Not everything that’s fishy in Marion County comes out of the Capitol building in Salem. This mid-Willamette Valley area plays hosts to some exceptionally good fishing, especially for trout, steelhead and salmon.
Some of the favorite destinations here include the North Fork of the Santiam River, which has good numbers of trout, summer steelhead and spring Chinook salmon, and Detroit Lake, one of the top destinations in Oregon for stocked rainbow trout.
This article is intended as an introduction to some of the better fishing places in Marion County.
For additional information about the waters here and within a reasonable drive, follow the links included both within and at the bottom of this article. The county links below will take you to similar articles for neighboring areas.
The county shares some of the North Fork Santiam (including Detroit Lake) with Linn County to the south.
These waters are regulated under the Oregon Department of Fish and Wildlife’s Willamette Zone. Fishing for salmon, steelhead and sturgeon in this area requires a Columbia River endorsement as well as the usual license and tag.
Incorporated cities in Marion County include Aumsville, Aurora, Detroit, Donald, Gervais, Hubbard, Jefferson, Keizer, Mt. Angel, St. Paul, Salem, Scotts Mills, Silverton, Stayton, Sublimity, Turner, Woodburn and parts of the North Fork Santiam cities of Gates, Idanha and Mill City.
Besides having the state capital, the county also is home to the very popular Champoeg and Silver Creek Falls state parks.
Listed alphabetically, here are some of the best fishing spots in Marion County:
Big Cliff Reservoir
This is the re-regulating reservoir directly below Detroit Lake, on the border with Linn County.
Big Cliff has a fairly modest fishery for rainbow trout and kokanee, which have come down from a growing population in Detroit Lake.
There is an access road off Highway 22 a little more than a mile below Detroit Dam. There is some bank and primitive boat access.
This tributary of Detroit Lake is well-stocked with hatchery rainbow trout from late May into the middle of summer.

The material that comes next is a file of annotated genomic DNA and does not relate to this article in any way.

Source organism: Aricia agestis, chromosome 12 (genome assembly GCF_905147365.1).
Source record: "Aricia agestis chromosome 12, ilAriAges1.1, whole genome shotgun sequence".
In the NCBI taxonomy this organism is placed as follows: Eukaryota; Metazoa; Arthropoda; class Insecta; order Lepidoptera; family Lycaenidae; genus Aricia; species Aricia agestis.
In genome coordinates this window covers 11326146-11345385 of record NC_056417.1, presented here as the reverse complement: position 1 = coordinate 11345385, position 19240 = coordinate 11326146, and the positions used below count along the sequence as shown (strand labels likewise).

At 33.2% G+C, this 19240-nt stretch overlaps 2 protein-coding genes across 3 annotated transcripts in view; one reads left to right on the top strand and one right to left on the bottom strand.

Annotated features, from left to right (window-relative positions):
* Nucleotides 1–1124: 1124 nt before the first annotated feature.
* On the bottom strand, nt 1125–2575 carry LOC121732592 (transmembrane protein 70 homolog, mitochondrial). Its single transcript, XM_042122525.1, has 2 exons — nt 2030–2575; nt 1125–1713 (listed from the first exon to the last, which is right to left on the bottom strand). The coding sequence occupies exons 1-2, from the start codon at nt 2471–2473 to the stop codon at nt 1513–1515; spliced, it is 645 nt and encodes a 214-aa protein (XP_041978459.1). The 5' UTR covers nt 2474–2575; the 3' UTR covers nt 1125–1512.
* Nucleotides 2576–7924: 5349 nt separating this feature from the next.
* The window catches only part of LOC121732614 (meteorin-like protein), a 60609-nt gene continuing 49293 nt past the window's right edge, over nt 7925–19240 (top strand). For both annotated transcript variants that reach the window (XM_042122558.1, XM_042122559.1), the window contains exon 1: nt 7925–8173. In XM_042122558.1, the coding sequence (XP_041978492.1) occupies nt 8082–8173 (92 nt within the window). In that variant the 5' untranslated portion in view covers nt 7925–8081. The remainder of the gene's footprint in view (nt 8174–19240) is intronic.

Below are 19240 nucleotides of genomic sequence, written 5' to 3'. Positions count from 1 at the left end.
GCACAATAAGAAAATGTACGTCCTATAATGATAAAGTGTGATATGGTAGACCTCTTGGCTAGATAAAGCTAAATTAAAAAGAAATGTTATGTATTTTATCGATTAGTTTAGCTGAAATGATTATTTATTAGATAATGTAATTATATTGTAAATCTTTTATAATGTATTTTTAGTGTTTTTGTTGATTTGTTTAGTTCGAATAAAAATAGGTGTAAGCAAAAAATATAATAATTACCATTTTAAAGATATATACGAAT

Look for fish to be planted at access points along Breitenbush Road, such as bridges and campgrounds in the lower nine miles, between the reservoir and the hot springs.
More: Breitenbush River Fishing.
This large reservoir (shared with Linn County) on the North Santiam River is one of Oregon’s most heavily stocked trout fisheries and also one of western Oregon’s best kokanee fisheries.
Trout fishing is best during the stocking periods but they can be caught here year-round.
We have Detroit listed among Oregon’s best rainbow trout lakes.
Kokanee fishing seems to get better every year. They are fished year-round, with late winter through late summer often the best half of the year.
There also Chinook salmon, but they must be released. There are plenty of bullhead catfish and a few other warmwater fish in here.
Most people access Detroit Lake from Highway 22 on the Marion County side of the line, which also includes the giant Detroit Lake State Park, the community of Detroit and the major marina facilities.
There is less-crowded camping and fishing access from the Linn County side as well.
More: Detroit Lake Fishing.
Large for a hike-in lake, this high-mountain spot off the Santiam Pass route can offer quite good fishing for anglers willing to hike a few miles in and back.
The lake offers some stocked and wild trout, including rainbows, a few cutthroats and non-native brook trout.
Fly fishing is a good bet here, but casting lures and still-fishing with bait also are ways to back some of its tasty trout.
To reach the trailhead, take Marion Creek Road a little over five miles up from Highway 22. You’ll need to be in decent hiking shape as the loop trail is a good five miles on your feet, with a loop at the lake end.
This stream headwaters in the Cascade Mountain foothills east of Stayton and Sublimity and flows into the Willamette River in Salem.
It is not stocked but its mainstem and tributaries are open for modest harvest of wild trout seasonally, currently from late May through October. You can fish for trout on a catch-and-release basis the rest of the year.